To Ranua, it sounded as if all of the voices in the hall were basically saying the same thing, and the harmony sounded wonderful to him. He hadn’t had much time to simply lose himself in his faith since coming to Seathl.
January 23, 1937:
Natalya Broome woke up to sounds coming from the attic just above her head; sounds of something stomping around, and sounds of something heavy being dragged across the attic floor. Her eyes still closed, she reached a paw across the bed and blinked awake as she patted the side of the bed usually taken up by her husband. She rubbed sleep from her eyes, then got up and threw on a robe before checking on Ephraim.
The kit was still fast asleep, clutching his favorite stuffed toy to his chest as he sucked his thumb. She ran a gentle fingertip across his head, and looked up again as more noises came from the attic. The three-year-old, however, seemed unaffected by the ruckus upstairs, and Natalya stepped out of the room to check on the source of the noise.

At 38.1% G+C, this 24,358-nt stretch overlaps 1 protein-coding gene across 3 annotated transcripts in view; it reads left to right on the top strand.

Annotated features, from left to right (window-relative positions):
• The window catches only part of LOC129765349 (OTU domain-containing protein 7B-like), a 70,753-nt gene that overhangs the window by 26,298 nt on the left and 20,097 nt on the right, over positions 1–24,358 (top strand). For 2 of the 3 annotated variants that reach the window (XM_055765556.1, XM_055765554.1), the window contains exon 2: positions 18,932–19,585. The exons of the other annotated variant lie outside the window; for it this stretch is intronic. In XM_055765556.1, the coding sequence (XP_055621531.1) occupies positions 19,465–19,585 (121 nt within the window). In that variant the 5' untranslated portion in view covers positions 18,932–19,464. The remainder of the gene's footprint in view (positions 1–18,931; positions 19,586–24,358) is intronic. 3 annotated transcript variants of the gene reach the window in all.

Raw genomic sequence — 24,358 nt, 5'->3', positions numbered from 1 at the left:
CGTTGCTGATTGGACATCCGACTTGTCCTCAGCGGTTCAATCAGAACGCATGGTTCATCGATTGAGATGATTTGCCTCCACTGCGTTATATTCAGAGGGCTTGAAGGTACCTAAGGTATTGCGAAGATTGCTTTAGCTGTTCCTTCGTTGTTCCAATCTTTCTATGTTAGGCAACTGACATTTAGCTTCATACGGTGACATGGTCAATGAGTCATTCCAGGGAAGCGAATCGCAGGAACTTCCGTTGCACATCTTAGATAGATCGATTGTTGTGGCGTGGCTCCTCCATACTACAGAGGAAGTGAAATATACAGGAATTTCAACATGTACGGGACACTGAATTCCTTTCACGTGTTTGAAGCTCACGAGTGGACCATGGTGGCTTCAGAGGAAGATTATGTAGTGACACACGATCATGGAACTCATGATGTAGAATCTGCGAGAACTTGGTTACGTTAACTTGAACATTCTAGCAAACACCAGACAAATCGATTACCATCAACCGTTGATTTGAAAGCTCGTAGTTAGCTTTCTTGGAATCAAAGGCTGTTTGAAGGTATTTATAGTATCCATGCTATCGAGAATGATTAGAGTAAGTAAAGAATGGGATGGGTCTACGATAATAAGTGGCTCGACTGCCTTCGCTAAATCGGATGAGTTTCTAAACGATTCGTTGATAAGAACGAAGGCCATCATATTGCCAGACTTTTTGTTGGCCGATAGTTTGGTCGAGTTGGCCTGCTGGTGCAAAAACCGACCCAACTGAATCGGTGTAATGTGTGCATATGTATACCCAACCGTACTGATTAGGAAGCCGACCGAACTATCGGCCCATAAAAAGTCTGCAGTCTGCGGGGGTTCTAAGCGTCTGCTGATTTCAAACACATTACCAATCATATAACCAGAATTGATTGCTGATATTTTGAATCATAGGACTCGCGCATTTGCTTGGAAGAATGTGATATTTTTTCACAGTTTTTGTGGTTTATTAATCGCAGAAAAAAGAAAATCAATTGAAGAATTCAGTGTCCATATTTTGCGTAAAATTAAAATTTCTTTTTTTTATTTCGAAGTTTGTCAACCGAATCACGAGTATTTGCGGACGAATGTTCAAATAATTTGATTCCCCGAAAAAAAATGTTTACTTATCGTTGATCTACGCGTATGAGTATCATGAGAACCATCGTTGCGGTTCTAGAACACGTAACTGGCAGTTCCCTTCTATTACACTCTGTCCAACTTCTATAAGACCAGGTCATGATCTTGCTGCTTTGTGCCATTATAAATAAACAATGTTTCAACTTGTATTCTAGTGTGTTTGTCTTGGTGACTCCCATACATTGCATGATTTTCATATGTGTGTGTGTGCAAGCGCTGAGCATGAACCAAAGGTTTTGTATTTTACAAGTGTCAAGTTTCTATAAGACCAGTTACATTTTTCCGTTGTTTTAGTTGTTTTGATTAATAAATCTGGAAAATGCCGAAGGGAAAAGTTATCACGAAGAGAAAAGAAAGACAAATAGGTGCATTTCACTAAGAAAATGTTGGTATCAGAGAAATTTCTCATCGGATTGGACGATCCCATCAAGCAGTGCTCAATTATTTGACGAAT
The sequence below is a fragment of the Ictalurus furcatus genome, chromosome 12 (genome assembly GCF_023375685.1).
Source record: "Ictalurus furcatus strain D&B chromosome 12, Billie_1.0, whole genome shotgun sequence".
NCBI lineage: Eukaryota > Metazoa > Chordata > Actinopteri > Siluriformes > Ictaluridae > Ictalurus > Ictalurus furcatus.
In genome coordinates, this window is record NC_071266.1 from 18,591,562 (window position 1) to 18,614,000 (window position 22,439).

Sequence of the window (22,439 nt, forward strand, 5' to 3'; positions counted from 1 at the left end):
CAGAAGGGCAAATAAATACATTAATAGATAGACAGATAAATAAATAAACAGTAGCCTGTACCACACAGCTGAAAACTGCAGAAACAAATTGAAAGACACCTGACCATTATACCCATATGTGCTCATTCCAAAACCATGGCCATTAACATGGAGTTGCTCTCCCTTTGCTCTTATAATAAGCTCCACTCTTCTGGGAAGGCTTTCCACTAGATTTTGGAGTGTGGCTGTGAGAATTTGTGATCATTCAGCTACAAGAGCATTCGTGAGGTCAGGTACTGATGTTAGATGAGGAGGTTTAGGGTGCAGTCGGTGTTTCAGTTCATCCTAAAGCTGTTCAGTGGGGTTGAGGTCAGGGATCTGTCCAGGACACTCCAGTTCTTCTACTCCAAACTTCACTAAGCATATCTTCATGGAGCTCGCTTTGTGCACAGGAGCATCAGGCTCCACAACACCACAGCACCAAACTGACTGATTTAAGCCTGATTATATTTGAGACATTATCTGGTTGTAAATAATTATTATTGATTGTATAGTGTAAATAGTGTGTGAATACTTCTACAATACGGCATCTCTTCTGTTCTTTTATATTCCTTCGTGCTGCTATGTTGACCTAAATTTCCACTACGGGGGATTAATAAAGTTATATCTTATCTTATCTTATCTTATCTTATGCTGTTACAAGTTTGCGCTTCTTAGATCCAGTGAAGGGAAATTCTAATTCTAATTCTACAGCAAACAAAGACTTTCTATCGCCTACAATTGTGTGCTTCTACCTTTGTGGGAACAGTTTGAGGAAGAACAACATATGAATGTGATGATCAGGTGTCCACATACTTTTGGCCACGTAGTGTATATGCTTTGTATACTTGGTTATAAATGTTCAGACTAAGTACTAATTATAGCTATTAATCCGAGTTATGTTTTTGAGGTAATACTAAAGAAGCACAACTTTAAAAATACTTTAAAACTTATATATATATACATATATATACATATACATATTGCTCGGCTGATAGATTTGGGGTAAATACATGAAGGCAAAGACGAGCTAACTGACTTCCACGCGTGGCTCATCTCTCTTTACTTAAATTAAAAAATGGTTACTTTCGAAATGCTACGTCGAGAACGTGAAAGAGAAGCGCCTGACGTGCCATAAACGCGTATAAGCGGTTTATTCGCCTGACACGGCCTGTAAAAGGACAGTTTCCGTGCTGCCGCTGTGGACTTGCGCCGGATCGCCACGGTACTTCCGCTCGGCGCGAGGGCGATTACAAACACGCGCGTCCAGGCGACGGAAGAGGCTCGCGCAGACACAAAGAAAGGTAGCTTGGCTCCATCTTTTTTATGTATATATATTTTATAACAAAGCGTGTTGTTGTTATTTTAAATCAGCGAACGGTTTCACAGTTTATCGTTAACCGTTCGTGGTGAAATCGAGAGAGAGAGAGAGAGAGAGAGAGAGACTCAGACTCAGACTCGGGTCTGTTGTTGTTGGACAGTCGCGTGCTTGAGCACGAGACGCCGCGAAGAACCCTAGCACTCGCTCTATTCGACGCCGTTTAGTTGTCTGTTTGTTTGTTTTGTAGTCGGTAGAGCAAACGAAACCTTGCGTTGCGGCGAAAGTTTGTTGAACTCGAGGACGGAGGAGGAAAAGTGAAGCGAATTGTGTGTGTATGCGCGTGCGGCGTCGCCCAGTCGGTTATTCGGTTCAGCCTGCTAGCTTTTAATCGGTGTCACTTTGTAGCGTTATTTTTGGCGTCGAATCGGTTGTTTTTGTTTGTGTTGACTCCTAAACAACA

The attic stairs had been pulled down, and there was a pot of coffee on the stove in the kitchen. She yawned as she poured herself a cup and made a face after she sipped at it. Setting the cup on the kitchen table, she went up the stairs.
“I thought I’d find you up here, banging around,” she said to her husband. “Richard, it’s not even nine o’clock yet.”
Richard Broome looked over at the vixen from the open steamer trunk he was poking through. “Sorry, dear,” he said, leaning over to kiss her. She returned the kiss and he added, “I was trying not to wake anyone up.”